If your car needs a new timing belt, you need a trained and skilled auto mechanic. If you need an appendectomy, you need a trained and experienced surgeon. Similarly, if you’ve suffered discrimination at work, your legal case is not the right time to attempt a DIY project. You need the aid of a skilled legal advocate. Trying to “go it alone” can not only weaken parts of your case, it can lead to the commission of errors that eventually do fatal harm to your case. Your case is too important to put at risk, so make sure you act promptly in obtaining a knowledgeable New Jersey employment discrimination lawyer.

To back up that point, here is a disability discrimination case that makes for a real-life cautionary tale. The worker, G.W., worked at a mental health and drug rehab center until the center terminated his employment in September 2017.

A year later, G.W. sued in federal court. He alleged many claims, including violations of the Law Against Discrimination, the Americans with Disabilities Act, the Employee Retirement Income Security Act, and the Family Leave Act.

Continue reading

Published on:

Great strides have been made in the last 30 years to eradicate discrimination against people with disabilities. If the proposed version of the Raise the Wage Act of 2021 becomes law, another vestige of legally allowable discrimination against workers with disabilities will be gone, as the law will eliminate the ability of employers to pay people with disabilities subminimum wages. Whenever you think you’ve been the target of disability discrimination at work, you should seek out a knowledgeable New Jersey employment attorney for answers to the questions you have.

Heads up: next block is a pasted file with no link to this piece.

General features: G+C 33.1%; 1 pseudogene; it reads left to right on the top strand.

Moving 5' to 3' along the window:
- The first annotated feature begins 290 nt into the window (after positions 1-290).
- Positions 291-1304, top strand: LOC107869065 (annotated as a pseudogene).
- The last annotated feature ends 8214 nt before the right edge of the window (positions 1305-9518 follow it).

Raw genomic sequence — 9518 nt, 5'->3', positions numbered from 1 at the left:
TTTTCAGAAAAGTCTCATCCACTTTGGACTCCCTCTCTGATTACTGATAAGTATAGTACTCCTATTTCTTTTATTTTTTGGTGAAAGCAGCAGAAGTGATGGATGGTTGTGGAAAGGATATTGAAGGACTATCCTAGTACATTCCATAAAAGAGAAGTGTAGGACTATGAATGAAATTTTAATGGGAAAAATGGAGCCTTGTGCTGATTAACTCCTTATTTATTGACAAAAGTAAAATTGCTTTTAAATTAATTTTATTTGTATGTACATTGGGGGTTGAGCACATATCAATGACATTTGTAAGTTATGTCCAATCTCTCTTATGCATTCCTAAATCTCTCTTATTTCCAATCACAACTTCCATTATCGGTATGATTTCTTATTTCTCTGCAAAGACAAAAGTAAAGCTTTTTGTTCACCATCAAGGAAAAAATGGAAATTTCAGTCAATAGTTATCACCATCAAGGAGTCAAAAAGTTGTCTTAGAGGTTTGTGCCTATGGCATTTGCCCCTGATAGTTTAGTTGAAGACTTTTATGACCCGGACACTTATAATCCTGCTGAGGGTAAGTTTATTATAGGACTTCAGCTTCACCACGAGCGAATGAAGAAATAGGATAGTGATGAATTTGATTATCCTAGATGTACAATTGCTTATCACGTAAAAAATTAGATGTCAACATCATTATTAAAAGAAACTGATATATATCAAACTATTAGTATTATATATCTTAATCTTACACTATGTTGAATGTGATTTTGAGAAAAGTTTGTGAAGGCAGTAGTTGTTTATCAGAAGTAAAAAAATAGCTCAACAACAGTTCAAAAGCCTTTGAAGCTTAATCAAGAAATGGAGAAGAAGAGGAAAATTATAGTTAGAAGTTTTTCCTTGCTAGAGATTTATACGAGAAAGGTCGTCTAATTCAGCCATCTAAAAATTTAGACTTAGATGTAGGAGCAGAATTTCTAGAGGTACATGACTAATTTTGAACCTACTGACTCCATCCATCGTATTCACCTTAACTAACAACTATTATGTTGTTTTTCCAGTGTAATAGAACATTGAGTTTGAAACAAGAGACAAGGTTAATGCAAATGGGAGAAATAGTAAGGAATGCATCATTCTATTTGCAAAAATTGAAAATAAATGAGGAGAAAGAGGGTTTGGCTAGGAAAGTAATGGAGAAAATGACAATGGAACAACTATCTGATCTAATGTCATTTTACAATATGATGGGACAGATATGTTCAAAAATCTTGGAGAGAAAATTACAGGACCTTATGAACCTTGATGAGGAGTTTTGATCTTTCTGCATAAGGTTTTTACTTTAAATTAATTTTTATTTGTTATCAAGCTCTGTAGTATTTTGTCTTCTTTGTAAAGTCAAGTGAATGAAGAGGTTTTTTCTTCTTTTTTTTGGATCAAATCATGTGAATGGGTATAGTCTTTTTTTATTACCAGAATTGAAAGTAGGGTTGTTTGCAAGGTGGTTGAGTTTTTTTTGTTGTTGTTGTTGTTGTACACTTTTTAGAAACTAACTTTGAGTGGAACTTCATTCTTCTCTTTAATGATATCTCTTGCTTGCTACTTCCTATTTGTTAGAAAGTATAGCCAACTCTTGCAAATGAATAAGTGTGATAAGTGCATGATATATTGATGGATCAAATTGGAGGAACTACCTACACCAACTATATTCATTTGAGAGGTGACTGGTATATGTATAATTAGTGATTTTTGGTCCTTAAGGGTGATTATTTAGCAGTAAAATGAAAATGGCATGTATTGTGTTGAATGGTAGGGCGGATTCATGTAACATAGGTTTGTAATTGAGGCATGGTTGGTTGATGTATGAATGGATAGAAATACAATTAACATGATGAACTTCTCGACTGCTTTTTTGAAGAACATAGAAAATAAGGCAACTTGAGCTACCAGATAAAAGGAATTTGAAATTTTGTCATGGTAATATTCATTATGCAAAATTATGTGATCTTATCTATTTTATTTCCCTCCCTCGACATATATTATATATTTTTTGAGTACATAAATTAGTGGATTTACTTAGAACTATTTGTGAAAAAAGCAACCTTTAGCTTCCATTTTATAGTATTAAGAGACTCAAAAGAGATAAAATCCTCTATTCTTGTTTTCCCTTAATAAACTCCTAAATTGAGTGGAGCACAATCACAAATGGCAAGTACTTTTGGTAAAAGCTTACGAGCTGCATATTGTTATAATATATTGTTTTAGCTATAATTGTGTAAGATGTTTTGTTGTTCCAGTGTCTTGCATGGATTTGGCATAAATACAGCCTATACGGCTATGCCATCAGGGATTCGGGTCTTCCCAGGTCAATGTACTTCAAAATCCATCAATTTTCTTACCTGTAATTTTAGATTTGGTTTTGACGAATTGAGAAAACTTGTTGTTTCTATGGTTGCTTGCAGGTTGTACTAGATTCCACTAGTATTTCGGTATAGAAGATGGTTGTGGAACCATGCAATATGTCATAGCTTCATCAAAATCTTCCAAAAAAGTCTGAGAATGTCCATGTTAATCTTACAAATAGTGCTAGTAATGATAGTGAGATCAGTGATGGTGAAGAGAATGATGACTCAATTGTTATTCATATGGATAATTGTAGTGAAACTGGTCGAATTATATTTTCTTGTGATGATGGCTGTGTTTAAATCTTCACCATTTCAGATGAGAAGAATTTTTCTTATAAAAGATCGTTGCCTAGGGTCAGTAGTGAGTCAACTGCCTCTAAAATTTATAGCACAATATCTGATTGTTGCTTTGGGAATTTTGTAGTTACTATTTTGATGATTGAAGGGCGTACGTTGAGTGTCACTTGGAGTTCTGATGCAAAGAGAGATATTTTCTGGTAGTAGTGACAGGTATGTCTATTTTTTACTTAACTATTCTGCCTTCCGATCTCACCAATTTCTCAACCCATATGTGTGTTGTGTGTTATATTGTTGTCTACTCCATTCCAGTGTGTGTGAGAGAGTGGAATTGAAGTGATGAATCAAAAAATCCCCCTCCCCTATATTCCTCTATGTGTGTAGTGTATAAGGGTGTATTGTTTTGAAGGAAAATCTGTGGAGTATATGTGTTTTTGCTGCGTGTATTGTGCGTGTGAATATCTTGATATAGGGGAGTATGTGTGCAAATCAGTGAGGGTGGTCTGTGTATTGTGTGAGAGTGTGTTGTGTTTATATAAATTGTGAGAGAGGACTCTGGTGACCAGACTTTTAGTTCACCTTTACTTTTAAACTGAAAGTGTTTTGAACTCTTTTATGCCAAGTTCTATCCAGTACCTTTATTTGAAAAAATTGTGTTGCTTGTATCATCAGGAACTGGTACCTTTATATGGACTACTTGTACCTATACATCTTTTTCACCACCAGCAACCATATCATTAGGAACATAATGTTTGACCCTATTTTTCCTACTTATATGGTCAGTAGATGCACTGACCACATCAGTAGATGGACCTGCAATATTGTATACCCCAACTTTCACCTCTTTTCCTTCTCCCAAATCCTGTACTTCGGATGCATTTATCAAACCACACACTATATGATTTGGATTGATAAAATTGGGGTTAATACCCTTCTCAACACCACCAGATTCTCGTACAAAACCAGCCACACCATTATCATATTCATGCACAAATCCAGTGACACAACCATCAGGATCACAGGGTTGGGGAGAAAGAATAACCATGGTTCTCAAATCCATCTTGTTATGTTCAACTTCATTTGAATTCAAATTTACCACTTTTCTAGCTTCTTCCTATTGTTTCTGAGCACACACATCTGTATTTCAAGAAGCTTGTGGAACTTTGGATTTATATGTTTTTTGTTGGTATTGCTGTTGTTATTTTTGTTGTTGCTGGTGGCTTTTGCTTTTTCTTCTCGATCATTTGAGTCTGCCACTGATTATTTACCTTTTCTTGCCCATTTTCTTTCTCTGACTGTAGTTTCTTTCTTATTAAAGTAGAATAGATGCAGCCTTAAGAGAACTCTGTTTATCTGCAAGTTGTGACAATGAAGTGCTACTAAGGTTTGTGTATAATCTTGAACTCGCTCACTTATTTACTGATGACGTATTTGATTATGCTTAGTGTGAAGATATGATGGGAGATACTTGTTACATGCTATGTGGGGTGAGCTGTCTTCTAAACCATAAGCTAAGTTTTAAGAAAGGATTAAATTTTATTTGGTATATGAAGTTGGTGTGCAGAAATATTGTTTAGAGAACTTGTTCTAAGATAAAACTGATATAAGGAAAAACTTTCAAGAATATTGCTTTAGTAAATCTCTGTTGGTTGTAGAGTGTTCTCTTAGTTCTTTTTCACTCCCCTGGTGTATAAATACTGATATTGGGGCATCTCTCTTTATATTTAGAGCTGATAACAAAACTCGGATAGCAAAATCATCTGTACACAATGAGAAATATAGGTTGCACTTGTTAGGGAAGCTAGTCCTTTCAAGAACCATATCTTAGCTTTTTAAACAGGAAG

The move to raise the federal minimum wage to $15 per hour has been in the headlines a lot recently. The State of New Jersey already has a $15-per-hour minimum wage law on the books. That law makes the state minimum wage $12 per hour for 2021, $13 for 2022, $14 for 2023, and $15 for 2024.

What that state law didn’t do, however, was end the practice of allowing employers to pay people with disabilities subminimum wages. That practice began in 1938 when the federal government enacted the Fair Labor Standards Act, which created the first federally-mandated minimum wage.

Continue reading

Published on:

In late November and early December, reports began surfacing that approval of a COVID-19 vaccine might be near and that a ‘massive’ network designed to distribute the vaccine was ready to get millions of doses to Americans. While many may be eagerly anticipating a COVID-19 vaccine, others may be viewing it with a more skeptical eye. Some opposed to getting vaccinated may soon find themselves potentially forced to choose between getting an unwanted vaccine or losing their jobs. For certain New Jerseyans, an employer forcing a mandatory vaccine upon them may represent a violation of the Law Against Discrimination and, with the help of a skilled New Jersey employment discrimination attorney, provide the foundation of a winning civil claim in court.

In several circumstances, an employer that establishes a policy requiring all employees to receive a vaccine may be acting legally under the Law Against Discrimination. Recently, the state legislature passed a law that required all home health care workers, nursing home staff and hospital workers to receive the flu vaccine. By analogy and logical extension, any policy by one of these types of employers to require the COVID-19 vaccine would generally be permissible.